Landowner questions fracking monitoring

Fracking should not be allowed near infrastructure like power substations, says rural resident

Vesta Energy has packed up the fracking operation that is being probed by regulators in connection with Monday’s earthquake.

Cal Kullman, who lives on a farm a few kilometres west of the fracking site south of Sylvan Lake, said Vesta began dismantling the site soon after the 4.6 magnitude earthquake that rattled doors and windows in the Sylvan Lake, Red Deer and Lacombe area just before 6 a.m.

At the same time, the power went out for up to 90 minutes for about 4,600 customers in the Sylvan Lake area when two transformers were tripped. It’s believed the earthquake was the likely cause, however it has not been proven conclusively.

Alberta Energy Regulator says it ordered Vesta to suspend hydraulic fracturing operations at the site in order to protect the public and the environment.

Calgary-based Vesta was ordered to report on all seismic activity since April and provide specific data from Jan. 29 to Monday. Going ahead, Vesta must file a plan to eliminate or reduce seismic activity from future fracking.

Kullman questions the wisdom of allowing fracking operations so close to important infrastructure, such as power substations linked to thousands of homes and businesses.

After the earthquake, Kullman sought more information from AltaLink and Vesta. AltaLink did not appear at first to know a fracking operation had been underway an estimated 400 to 500 metres from its substation.

“Overall, I’m kind of appalled that nobody knows there neighbour around here,” said Kullman.

He said there should be more co-ordination between Alberta Utilities Commission, which oversees power, and Alberta Energy Regulator, which deals with the oil and gas industry.

“You can’t just be approving any drilling application without considering the other infrastructure around it.”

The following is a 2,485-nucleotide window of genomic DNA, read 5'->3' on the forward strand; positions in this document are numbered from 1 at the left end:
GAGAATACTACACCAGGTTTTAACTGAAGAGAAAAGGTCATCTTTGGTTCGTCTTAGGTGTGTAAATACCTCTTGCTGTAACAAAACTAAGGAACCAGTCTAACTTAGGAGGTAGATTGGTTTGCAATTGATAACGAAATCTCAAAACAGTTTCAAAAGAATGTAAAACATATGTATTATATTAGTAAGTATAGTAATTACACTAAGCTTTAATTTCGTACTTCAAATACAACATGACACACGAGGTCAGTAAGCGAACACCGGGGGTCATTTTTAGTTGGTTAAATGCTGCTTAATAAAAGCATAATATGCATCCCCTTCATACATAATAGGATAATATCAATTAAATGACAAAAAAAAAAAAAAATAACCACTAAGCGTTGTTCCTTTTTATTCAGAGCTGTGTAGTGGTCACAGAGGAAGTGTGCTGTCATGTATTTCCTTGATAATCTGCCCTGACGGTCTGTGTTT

Kullman is executive director of the RiverWatch Institute of Alberta, which provides watershed education programs. However, his comments are as an area property owner not the head of the environmental group, he said.

Alberta Energy Regulator says on its website it is aware fracking can cause earthquakes. The Fox Creek area, northwest of Edmonton, has seen an increasing number of earthquakes since December 2013.

In response, AER has issued a series of regulations requiring fracking companies to report any earthquakes within five kilometres of their operations, must assess the potential for earthquakes prior to work, and must have a response plan if an earthquake is reported.

Companies’ obligations vary depending on the size of the earthquake. Any quake more than four on the Richter scale requires shutting down the fracking operation immediately and notifying the AER, which is what Vesta did.

Quakes between two and four on the Richter scale require reporting to the AER and invoke the response plan. Below two, not action is required.

The AER has no similar seismic protocol for the Red Deer area, although Vesta has voluntarily chosen to follow the regulations required for the Fox Creek area.

Before Vesta can start operations up again, it must submit a plan showing how the company will minimize the risk of any future seismic impacts.

Vesta has also applied for a multi-year licence to withdraw water from the Red Deer River to support fracking operations in what is billed as Canada’s first commercial shale oil play near Joffre. Vesta is seeking approval to draw about six million cubic metres of water annually.

A company spokesperson could not be reached for comment Wednesday.

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